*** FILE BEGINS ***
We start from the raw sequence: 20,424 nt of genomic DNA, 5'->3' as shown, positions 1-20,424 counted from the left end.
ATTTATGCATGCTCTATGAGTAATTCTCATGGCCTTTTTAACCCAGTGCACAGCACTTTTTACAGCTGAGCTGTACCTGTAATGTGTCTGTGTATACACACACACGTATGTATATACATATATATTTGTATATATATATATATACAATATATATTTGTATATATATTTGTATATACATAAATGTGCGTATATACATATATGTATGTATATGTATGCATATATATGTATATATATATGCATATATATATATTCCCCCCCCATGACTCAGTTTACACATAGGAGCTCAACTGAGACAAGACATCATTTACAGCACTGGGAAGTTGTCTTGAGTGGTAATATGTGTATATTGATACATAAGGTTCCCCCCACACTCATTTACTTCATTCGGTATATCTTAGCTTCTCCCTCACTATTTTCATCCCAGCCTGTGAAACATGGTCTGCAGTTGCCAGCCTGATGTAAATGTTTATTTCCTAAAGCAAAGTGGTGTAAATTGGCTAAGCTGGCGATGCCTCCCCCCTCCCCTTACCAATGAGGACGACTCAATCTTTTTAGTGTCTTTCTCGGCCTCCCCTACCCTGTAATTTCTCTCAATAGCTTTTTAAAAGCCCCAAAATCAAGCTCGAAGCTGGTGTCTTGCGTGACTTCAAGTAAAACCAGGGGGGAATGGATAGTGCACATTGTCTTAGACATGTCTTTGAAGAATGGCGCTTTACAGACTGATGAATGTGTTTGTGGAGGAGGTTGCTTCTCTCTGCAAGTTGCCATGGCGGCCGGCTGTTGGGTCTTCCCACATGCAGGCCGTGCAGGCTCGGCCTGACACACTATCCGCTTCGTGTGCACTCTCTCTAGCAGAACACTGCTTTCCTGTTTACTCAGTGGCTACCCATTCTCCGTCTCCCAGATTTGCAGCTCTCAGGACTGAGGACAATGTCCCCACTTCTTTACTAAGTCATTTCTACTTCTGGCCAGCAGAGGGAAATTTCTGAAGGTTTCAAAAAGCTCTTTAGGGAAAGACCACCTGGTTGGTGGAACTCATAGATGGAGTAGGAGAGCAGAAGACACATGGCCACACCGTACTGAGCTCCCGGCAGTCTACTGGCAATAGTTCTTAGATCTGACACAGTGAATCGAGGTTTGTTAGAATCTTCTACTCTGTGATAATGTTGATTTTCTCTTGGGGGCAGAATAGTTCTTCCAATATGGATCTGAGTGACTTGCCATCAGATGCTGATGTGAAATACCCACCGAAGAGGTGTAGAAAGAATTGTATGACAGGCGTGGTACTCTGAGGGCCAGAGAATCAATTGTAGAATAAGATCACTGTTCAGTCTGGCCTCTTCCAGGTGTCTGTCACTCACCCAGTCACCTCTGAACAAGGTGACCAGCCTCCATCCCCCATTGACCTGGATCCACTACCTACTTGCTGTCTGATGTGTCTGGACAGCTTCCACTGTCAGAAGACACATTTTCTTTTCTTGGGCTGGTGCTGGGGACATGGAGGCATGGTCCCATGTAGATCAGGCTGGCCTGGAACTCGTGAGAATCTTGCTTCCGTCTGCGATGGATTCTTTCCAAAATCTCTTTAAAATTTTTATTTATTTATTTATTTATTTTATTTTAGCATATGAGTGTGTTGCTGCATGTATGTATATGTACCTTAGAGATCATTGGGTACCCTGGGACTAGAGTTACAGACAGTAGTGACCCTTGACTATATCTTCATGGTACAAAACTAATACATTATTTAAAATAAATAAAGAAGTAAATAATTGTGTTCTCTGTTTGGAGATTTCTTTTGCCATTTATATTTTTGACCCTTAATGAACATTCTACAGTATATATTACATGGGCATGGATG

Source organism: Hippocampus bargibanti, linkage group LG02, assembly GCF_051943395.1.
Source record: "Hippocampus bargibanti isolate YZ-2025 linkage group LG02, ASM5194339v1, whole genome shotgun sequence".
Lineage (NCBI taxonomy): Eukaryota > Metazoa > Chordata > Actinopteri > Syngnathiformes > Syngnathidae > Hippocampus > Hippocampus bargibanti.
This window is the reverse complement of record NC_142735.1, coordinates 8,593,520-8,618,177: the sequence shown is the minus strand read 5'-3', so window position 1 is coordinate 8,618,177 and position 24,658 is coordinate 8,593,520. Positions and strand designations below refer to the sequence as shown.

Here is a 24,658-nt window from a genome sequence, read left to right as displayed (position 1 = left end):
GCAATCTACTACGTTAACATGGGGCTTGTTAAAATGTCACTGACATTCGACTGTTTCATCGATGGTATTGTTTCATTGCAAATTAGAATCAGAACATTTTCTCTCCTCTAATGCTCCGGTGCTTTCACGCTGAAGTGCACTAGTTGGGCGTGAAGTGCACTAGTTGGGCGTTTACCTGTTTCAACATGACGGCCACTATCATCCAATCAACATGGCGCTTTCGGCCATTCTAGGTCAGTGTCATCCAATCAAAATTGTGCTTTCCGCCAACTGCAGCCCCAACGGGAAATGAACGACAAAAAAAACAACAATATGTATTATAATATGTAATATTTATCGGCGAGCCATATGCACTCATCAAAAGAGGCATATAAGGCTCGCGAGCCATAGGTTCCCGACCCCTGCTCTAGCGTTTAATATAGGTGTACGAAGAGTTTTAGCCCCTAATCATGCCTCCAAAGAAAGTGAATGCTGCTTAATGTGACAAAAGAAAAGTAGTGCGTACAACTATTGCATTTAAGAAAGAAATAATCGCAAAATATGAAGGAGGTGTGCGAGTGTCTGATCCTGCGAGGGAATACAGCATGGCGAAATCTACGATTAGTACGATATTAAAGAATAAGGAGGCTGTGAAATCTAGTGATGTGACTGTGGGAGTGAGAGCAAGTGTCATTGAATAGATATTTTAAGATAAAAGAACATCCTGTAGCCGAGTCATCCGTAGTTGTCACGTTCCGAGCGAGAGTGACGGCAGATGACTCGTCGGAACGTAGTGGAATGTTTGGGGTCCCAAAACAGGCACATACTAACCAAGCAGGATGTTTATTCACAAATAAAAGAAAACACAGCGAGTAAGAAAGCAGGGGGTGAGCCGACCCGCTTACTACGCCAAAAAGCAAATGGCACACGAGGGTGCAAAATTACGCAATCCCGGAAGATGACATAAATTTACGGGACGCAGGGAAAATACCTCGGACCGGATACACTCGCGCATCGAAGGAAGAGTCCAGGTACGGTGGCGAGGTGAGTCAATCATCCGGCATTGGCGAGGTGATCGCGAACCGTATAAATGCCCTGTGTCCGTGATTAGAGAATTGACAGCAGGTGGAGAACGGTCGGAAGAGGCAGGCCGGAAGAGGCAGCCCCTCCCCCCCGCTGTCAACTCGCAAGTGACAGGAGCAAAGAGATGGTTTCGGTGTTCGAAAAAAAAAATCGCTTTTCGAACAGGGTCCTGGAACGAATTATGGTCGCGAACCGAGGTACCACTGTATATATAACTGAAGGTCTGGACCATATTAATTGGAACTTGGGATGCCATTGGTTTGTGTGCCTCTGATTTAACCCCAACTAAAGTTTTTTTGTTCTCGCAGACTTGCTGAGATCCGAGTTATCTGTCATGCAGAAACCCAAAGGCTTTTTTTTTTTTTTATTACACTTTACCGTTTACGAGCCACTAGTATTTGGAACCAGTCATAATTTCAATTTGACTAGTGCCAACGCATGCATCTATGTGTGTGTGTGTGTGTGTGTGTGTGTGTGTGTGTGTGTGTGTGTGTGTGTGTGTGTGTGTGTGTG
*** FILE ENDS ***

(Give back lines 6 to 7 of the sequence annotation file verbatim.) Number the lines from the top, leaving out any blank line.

This window is the reverse complement of record NC_142735.1, coordinates 8,593,520-8,618,177: the sequence shown is the minus strand read 5'-3', so window position 1 is coordinate 8,618,177 and position 24,658 is coordinate 8,593,520. Positions and strand designations below refer to the sequence as shown.

Here is a 24,658-nt window from a genome sequence, read left to right as displayed (position 1 = left end):